Hysterocrates gigas • 1 1/2″


Hysterocrates gigas (Cameroon rusty red baboon) from Cameroon rainforest, captive bred. This large, central African fossorial has stout rear legs, presumably for excavating. Thrives in higher humidity. Recommended for intermediate and advanced hobbyists.

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Central and west Africa quarter all 25 described species of Hysterocrates (World Spider Catalogue, 2020). Of these, hobbyists commonly keep only two, Hysterocrates gigas and Hysterocrates laticeps. In 1897 Pocock described H. gigas from a British Museum specimen collected in the Cameroons (Cameroon). He also mentions a mutilated example in the museum’s collection, “apparently of this species,” its locality recorded simply, “Oil River.” [1]

Tinta, Assumbo, Mamfe, Cameroon GPS data from [3]
In 1990, 93 years later, Smith redescribed H. gigas based on an additional specimen. In 1933 a Mr. J. Sanders had found a female and spiderlings under a termite mound in “Tinta Valley, Assumbo, Manife district, Cameroons, 2,200 feet” (left). [2]

Tinta village lies in a valley at the boundary between rain forest and savannah. No modern map shows an Oil River, but historical documents mention the Oil Rivers Protectorate (Niger Delta), and one mentions the Oil River specifically:

“…palm oil to which the trade of the English protectorate, centred on the Calabar [i.e. Cross] river, owes its prosperity, originates here and gave the Cross River its other name, the Oil River [as all the navigable rivers between the Niger and the Cross were usually called].” [4]

The Niger and Cross Rivers were highways of the palm oil industry at the turn of the century. In Cameroon the Cross River (Oil River) lies in rainforest south of Tinta. From Tinta to the Cross River to the ocean, an astounding 80-120 inches of rain fall annually.

Hysterocrates gigas characteristics

An obligate burrower, captive H. gigas is a bulldozer that over time rearranges most of its substrate. Like its Pelinobius and Theraphosa cousins, H. gigas is less tolerant of drought conditions. Specimens will crawl, unprovoked, in and out of water, possibly an evolutionary adaptation to seasonally flooded burrows. Hysterocrates laticeps also exhibits this behavior (Melody Frasier, personal communication and video). H. gigas can remain underwater for hours (personal observation). Is H. gigas a swimming spider? Yes, as are tarantulas as a whole. Is H. gigas a fishing spider? It depends on whether grabbing prey under various degrees of immersion is fishing. Lastly, is H. gigas communal? Peaceable living in groups beyond subsocial behavior has not been demonstrated for H. gigas. [5] Indeed, higher instars raised together inevitably cannibalize each other (observed here & by others). In or out of water, there are plenty of behaviors, except communal, to make H. gigas interesting to own.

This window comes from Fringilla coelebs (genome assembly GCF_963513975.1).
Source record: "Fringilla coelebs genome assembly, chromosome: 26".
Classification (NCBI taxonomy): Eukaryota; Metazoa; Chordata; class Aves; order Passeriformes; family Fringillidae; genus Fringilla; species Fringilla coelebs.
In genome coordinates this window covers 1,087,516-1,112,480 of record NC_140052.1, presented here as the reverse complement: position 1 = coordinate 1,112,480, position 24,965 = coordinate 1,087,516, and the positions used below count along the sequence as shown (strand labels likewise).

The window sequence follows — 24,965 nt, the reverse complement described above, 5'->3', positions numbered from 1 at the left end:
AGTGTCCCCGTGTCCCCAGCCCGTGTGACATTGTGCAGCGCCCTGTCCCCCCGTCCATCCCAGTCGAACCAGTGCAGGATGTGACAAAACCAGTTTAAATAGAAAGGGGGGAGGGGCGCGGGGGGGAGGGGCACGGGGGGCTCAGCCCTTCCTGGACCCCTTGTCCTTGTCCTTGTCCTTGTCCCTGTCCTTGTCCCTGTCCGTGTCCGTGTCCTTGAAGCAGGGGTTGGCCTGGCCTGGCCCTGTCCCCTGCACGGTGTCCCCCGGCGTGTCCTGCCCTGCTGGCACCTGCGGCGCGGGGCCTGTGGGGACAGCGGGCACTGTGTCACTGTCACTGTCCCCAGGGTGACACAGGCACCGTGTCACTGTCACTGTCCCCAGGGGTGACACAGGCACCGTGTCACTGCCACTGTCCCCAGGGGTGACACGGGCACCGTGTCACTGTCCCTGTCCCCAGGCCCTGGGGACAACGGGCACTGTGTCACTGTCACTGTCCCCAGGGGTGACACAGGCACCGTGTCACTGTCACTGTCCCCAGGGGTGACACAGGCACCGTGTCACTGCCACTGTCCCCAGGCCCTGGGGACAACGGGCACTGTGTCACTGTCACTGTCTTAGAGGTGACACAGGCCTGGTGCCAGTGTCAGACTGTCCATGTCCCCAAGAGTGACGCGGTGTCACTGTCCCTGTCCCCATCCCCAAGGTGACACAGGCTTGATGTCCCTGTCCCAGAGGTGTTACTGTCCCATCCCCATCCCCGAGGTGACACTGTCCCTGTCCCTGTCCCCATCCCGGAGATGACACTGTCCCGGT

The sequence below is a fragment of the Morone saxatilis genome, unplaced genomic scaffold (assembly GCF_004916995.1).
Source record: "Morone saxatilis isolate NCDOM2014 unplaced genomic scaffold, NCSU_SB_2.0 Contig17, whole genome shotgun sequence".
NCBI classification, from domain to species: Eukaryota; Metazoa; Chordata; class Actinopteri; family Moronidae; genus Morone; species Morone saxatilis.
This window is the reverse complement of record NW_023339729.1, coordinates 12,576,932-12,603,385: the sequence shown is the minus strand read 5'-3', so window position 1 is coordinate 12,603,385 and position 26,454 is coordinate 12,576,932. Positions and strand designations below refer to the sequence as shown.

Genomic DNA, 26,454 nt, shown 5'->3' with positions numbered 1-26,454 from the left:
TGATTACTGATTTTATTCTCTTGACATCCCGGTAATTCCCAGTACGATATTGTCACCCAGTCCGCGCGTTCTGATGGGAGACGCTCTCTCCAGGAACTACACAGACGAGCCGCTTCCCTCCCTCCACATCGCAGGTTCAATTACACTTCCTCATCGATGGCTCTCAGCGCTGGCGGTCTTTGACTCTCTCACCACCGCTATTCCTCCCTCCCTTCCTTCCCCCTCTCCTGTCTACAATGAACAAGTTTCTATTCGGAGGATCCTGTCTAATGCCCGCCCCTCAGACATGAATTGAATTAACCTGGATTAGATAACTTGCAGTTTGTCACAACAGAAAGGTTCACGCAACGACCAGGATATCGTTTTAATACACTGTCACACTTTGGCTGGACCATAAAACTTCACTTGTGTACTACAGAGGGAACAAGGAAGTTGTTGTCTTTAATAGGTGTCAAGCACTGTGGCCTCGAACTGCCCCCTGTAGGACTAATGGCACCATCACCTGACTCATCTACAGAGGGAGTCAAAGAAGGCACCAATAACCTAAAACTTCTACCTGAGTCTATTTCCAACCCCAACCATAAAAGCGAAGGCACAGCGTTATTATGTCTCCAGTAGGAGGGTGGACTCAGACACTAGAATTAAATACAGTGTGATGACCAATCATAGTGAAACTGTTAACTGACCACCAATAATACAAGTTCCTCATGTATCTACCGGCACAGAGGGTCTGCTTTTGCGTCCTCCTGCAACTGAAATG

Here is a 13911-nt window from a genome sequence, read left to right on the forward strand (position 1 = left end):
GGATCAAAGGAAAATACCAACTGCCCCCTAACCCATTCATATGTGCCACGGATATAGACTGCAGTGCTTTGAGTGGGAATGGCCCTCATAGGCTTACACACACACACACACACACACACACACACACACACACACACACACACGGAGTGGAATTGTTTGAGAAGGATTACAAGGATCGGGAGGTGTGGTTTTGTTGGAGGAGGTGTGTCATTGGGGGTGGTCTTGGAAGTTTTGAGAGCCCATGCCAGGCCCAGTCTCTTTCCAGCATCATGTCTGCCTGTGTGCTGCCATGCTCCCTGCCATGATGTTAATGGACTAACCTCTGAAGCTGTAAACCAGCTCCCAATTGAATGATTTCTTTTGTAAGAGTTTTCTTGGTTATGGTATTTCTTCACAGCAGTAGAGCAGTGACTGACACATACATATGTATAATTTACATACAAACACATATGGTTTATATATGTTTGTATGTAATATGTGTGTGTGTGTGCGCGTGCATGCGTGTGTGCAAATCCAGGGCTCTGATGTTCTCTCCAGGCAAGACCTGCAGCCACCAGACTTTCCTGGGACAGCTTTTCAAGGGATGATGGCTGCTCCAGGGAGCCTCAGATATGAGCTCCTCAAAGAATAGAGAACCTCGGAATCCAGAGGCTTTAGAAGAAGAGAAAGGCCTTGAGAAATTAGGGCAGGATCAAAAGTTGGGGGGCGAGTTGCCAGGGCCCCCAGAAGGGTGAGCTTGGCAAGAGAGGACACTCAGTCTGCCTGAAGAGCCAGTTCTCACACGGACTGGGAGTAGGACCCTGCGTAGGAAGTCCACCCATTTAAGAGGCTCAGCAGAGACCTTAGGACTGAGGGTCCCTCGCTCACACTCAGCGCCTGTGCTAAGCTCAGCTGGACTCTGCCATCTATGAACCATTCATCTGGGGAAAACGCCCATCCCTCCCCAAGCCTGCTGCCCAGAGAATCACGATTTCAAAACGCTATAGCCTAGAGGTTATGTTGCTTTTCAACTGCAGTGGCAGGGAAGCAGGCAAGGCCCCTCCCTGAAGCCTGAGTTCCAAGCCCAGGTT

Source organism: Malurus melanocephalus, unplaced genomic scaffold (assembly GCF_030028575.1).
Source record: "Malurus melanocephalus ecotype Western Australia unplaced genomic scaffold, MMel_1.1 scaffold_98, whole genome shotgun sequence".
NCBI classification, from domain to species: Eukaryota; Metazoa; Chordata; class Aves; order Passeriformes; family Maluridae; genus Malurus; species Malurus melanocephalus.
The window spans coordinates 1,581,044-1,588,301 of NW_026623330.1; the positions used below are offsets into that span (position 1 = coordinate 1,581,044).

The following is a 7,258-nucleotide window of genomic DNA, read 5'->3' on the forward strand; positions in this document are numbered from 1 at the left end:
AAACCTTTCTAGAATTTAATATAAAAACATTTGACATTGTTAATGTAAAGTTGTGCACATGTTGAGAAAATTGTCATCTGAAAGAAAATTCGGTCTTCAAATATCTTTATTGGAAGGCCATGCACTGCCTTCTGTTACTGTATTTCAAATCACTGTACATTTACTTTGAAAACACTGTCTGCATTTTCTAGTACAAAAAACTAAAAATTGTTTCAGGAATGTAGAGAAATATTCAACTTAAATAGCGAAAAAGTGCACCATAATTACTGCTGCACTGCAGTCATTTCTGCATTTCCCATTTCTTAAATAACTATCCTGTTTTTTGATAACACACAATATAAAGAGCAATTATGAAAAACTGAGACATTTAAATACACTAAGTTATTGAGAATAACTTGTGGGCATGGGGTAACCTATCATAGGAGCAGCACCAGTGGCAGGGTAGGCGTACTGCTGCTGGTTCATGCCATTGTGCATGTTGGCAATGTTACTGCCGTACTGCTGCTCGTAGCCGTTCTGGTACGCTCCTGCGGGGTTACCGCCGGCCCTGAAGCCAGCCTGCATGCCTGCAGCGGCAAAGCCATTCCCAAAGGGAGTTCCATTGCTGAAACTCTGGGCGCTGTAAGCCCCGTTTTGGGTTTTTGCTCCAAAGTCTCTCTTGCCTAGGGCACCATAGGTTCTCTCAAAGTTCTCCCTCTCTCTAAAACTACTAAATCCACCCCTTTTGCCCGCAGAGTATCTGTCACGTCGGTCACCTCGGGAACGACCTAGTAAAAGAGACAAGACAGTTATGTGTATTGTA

At later stages in a molt cycle, juveniles and older specimens are rusty reddish brown. Freshly molted specimens are contrasting shades of grey. With moderate attention to humidity, H. gigas is easy to keep and breed.

The clip above shows one of the specimens offered capturing prey. The photo above shows a recently molted adult female in an eating posture.


[1] Pocock, R. I. (1897b). On the spiders of the suborder Mygalomorphae from the Ethiopian Region, contained in the collection of the British Museum. Proceedings of the Zoological Society of London 65(3): 724-774, Pl. XLI-XLIII.

[2] Smith, A. M. (1990c). Baboon spiders: Tarantulas of Africa and the Middle East. Fitzgerald Publishing, London. pp. 1-142.

[3] Wilson, D. E. & Reeder, D. M. (Eds.). (2005). Mammal Species of the World. A Taxonomic and Geographic Reference (3rd ed), Johns Hopkins University Press. 2,142 pp.

[4] Chilver, E., & Röschenthaler, U. (Eds.). (2001). Cameroon’s Tycoon: Max Esser’s Expedition and its Consequences. Berghahn Books. Retrieved January 31, 2020, from www.jstor.org/stable/j.ctt1btc082.

[5] Varrecchia, M. M., Gorley, V. A., & Marshall, S. D. (2004). Group size does not influence growth in the Theraphosid spider Hysterocrates gigas (Aranae, Theraphosidae, Eumenophorinae). The Journal of Arachnology 32(2): 324-331.

Additional information

Weight .01 lbs
Dimensions 1 × 0.5 × 0.5 in